Books & the Arts / December 20, 2023

Reading Mumbo Jumbo in the Post-Covid Age

Reading “Mumbo Jumbo” in the Post-Covid Age

Ishmael Reed’s novel depicts an American government dedicated to public health as long as its efforts keep hierarchy and the status quo in place.

Melvin Backman

Harlem WPA Street Dance, by Elizabeth Olds, ca.1935–43.

(Photo by Heritage Art / Heritage Images via Getty Images)

The first cases were reported in New Orleans sometime in the 1920s. Young people’s bodies were reportedly shaking out of control, and it was very clear that some foreign contagion was responsible. The city’s elders took notice, and soon the alarm sped up the ladder to the Wallflower Order, a group of concerned citizens who kept in touch with officials at all levels of government. The contagion had been previously seen in Haiti, and the Order had advised the United States to send some representatives there to stop the spread. But when the disease broke out stateside, it became clear that more drastic measures needed to be taken.

And so, in Ishmael Reed’s Mumbo Jumbo, the government pulls out all the stops to defeat this fearsome illness, known as Jes Grew. The primary symptoms are dancing and a sense of heightened revelry; presidential candidate Warren Harding is drafted to help bring the infected back to their senses. (Part of his platform is for America to be “done with Wiggle and Wobble.”) Soon Jes Grew appears in Kansas City and Chicago and starts creeping toward New York, where its taking hold would have dire consequences for the prospects of eradication. The Wallflower Order, a group whose power Reed defines as “those to whom no 1 ever asked, ‘May I have this 1?,’” is upset that things aren’t working, so they bring in Hinckle Von Vampton, a dormant member of the Knights Templar. After a bit of persuasion, he takes on the task of containing the illness; he spends much of the book in Harlem desperately searching for the proper inoculation against Jes Grew to spare Harlem’s Black population, a group especially vulnerable to infection.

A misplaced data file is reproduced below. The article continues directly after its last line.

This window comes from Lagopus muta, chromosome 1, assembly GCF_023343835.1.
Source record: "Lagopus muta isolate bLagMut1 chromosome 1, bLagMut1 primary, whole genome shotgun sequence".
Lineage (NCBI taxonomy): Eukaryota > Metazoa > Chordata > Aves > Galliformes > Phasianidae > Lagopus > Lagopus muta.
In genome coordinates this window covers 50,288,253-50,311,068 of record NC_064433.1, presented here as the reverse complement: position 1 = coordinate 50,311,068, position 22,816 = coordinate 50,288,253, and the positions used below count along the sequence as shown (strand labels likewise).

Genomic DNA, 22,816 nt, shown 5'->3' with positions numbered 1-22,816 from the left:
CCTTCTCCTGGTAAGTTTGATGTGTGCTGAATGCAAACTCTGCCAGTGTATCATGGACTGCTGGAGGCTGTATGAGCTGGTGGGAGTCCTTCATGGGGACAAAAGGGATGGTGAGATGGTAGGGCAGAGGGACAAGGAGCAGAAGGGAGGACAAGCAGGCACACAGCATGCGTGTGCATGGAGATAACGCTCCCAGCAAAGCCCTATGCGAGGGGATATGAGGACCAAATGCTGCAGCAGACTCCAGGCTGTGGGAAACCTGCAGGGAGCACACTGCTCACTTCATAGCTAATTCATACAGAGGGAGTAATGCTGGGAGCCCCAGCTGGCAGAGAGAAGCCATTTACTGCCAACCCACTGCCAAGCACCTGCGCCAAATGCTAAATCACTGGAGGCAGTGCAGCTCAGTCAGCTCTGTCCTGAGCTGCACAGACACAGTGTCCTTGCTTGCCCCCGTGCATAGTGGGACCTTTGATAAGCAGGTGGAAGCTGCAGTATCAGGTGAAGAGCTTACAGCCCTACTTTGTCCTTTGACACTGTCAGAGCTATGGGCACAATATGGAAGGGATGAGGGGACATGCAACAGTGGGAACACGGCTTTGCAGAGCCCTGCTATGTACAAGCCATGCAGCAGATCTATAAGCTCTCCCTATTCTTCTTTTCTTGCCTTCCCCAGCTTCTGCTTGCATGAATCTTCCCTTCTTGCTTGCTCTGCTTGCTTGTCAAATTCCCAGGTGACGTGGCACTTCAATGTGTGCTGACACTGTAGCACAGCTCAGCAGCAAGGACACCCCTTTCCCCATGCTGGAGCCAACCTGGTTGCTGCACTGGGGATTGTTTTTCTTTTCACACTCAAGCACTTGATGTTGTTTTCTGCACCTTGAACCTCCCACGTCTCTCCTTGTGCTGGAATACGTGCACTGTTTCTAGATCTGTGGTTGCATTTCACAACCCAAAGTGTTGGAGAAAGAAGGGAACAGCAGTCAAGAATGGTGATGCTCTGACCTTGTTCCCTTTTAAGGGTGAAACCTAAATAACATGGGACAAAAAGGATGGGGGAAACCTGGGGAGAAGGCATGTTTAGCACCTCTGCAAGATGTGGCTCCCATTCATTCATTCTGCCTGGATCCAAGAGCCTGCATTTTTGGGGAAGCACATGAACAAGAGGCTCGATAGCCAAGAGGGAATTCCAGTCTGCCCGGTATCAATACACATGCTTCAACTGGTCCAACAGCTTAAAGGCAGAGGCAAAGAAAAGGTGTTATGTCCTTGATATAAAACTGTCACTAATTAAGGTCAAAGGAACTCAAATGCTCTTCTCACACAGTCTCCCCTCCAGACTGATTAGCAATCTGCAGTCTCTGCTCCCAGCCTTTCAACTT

In real life, the US government’s pandemic response, as we all know, was both fulsome and a failure. And as Mumbo Jumbo turned 50 last year, President Joe Biden declared the very much ongoing Covid-19 pandemic “over.” Even with a surge predicted in the coming months, Covid-19, we are told, isn’t a real problem any more as inflation, too-early campaign poll numbers, and other metrics have overtaken our fixation on how much coronavirus swirls among us. The government has often found itself seized with indecision as its various arms and levels argued over whether to pursue different measures designed to slow the disease’s spread, such as wearing face masks and—when the time came—inoculation against its worst effects. Yet in Reed’s universe, when the Wallflower Order realize that Harding isn’t doing enough to stop the spread of Jes Grew, they bring all their persuasion to bear to have him removed from power. (He’s assassinated.)